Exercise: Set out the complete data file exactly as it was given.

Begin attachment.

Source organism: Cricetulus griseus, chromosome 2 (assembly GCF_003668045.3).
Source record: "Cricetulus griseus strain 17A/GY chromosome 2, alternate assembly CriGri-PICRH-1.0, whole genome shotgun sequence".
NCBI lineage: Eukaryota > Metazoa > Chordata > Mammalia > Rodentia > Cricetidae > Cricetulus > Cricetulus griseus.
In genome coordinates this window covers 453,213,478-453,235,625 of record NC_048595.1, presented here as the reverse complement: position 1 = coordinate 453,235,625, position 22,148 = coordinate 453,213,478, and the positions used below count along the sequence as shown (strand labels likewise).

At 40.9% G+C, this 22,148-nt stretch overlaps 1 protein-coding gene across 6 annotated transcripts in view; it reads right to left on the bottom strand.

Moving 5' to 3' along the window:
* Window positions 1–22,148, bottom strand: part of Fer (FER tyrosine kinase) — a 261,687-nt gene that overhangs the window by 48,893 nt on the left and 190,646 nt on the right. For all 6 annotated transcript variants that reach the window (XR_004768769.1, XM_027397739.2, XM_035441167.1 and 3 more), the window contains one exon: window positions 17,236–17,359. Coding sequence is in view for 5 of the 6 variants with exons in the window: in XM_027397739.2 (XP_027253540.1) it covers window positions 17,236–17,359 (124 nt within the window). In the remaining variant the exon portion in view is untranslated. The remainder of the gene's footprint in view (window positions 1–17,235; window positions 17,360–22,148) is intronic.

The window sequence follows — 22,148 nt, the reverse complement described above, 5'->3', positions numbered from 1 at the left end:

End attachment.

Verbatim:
Source organism: Cricetulus griseus, chromosome 2 (assembly GCF_003668045.3).
Source record: "Cricetulus griseus strain 17A/GY chromosome 2, alternate assembly CriGri-PICRH-1.0, whole genome shotgun sequence".
NCBI lineage: Eukaryota > Metazoa > Chordata > Mammalia > Rodentia > Cricetidae > Cricetulus > Cricetulus griseus.
In genome coordinates this window covers 453,213,478-453,235,625 of record NC_048595.1, presented here as the reverse complement: position 1 = coordinate 453,235,625, position 22,148 = coordinate 453,213,478, and the positions used below count along the sequence as shown (strand labels likewise).

At 40.9% G+C, this 22,148-nt stretch overlaps 1 protein-coding gene across 6 annotated transcripts in view; it reads right to left on the bottom strand.

Moving 5' to 3' along the window:
* Window positions 1–22,148, bottom strand: part of Fer (FER tyrosine kinase) — a 261,687-nt gene that overhangs the window by 48,893 nt on the left and 190,646 nt on the right. For all 6 annotated transcript variants that reach the window (XR_004768769.1, XM_027397739.2, XM_035441167.1 and 3 more), the window contains one exon: window positions 17,236–17,359. Coding sequence is in view for 5 of the 6 variants with exons in the window: in XM_027397739.2 (XP_027253540.1) it covers window positions 17,236–17,359 (124 nt within the window). In the remaining variant the exon portion in view is untranslated. The remainder of the gene's footprint in view (window positions 1–17,235; window positions 17,360–22,148) is intronic.

The window sequence follows — 22,148 nt, the reverse complement described above, 5'->3', positions numbered from 1 at the left end: